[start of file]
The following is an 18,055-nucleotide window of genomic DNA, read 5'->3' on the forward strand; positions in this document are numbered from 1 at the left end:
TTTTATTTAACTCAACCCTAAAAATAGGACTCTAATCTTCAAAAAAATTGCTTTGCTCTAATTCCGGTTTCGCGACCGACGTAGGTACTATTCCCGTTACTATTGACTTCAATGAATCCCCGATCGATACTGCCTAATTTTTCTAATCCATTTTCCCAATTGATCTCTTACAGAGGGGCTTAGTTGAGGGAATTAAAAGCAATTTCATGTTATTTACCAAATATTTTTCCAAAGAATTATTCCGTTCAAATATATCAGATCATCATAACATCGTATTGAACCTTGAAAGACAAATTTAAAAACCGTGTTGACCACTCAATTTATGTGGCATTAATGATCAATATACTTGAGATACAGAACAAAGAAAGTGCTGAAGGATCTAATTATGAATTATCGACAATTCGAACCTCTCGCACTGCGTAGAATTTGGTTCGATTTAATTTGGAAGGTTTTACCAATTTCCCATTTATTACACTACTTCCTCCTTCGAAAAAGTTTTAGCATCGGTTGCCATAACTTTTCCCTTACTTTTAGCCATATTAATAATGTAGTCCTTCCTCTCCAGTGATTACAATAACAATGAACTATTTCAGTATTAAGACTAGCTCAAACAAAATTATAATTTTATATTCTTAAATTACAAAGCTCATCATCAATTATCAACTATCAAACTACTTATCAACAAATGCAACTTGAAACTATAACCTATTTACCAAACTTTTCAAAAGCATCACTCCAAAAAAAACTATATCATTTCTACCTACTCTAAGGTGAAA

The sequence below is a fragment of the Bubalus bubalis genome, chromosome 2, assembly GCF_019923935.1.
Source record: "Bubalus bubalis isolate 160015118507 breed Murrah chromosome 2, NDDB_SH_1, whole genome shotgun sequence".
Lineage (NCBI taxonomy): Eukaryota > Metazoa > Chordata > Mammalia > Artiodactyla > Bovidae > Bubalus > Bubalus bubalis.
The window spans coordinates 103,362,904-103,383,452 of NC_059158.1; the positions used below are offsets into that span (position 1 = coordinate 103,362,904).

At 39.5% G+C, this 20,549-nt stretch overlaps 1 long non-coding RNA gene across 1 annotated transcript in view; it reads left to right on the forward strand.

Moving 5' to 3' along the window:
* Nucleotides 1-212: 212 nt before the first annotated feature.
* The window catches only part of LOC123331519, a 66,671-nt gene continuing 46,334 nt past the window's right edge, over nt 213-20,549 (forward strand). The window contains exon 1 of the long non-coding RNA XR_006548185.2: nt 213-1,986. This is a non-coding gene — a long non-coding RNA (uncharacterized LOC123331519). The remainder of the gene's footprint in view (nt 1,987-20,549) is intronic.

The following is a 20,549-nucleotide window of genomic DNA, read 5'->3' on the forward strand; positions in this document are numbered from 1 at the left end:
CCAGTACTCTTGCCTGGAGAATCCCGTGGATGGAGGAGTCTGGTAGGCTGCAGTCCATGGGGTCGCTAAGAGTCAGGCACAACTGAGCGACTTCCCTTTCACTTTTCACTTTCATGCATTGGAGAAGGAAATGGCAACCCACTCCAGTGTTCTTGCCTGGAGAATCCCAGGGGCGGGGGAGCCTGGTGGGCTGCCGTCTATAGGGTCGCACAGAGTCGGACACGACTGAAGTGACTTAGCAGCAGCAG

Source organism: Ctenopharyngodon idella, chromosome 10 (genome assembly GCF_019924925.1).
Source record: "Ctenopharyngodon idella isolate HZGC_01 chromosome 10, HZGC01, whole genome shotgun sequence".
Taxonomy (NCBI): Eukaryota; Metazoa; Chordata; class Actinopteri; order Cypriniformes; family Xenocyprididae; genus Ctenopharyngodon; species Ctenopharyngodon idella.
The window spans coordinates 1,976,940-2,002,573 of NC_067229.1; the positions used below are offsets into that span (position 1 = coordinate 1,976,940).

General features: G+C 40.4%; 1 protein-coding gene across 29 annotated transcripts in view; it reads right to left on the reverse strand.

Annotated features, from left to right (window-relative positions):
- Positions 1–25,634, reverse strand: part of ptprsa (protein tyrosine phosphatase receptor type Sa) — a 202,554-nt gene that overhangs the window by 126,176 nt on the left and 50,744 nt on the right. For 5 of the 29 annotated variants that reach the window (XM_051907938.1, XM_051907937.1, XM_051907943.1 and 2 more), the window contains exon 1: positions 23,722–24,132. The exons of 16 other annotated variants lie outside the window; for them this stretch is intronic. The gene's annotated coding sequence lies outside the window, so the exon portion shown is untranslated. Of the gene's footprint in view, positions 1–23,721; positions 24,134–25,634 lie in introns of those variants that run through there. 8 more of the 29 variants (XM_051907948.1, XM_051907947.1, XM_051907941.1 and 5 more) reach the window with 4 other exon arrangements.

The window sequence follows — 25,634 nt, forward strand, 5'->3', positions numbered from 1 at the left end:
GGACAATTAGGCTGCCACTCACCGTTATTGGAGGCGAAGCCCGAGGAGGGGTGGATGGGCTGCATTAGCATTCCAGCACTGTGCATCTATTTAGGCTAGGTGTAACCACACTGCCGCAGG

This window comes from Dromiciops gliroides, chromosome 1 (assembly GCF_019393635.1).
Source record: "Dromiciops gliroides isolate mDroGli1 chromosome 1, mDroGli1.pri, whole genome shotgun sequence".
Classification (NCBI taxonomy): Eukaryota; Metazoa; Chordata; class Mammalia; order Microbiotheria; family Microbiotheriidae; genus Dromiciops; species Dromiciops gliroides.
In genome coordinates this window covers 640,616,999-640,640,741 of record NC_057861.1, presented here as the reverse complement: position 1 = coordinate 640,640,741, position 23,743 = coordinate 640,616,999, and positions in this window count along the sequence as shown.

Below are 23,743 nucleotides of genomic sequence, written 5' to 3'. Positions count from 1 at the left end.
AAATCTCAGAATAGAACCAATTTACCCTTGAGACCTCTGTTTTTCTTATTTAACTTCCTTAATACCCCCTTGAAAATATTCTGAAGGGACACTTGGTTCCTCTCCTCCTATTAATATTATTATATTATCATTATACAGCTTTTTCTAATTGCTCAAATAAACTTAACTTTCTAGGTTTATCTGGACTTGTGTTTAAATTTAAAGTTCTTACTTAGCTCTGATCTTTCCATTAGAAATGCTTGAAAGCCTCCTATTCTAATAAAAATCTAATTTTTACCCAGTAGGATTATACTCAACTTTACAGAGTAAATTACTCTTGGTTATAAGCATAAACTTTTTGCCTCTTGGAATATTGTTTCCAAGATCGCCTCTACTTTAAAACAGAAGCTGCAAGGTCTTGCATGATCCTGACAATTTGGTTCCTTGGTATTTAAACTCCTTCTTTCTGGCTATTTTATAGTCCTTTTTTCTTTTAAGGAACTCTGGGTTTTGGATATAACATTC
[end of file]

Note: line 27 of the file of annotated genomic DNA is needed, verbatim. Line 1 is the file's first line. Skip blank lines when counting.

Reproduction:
AAATCTCAGAATAGAACCAATTTACCCTTGAGACCTCTGTTTTTCTTATTTAACTTCCTTAATACCCCCTTGAAAATATTCTGAAGGGACACTTGGTTCCTCTCCTCCTATTAATATTATTATATTATCATTATACAGCTTTTTCTAATTGCTCAAATAAACTTAACTTTCTAGGTTTATCTGGACTTGTGTTTAAATTTAAAGTTCTTACTTAGCTCTGATCTTTCCATTAGAAATGCTTGAAAGCCTCCTATTCTAATAAAAATCTAATTTTTACCCAGTAGGATTATACTCAACTTTACAGAGTAAATTACTCTTGGTTATAAGCATAAACTTTTTGCCTCTTGGAATATTGTTTCCAAGATCGCCTCTACTTTAAAACAGAAGCTGCAAGGTCTTGCATGATCCTGACAATTTGGTTCCTTGGTATTTAAACTCCTTCTTTCTGGCTATTTTATAGTCCTTTTTTCTTTTAAGGAACTCTGGGTTTTGGATATAACATTC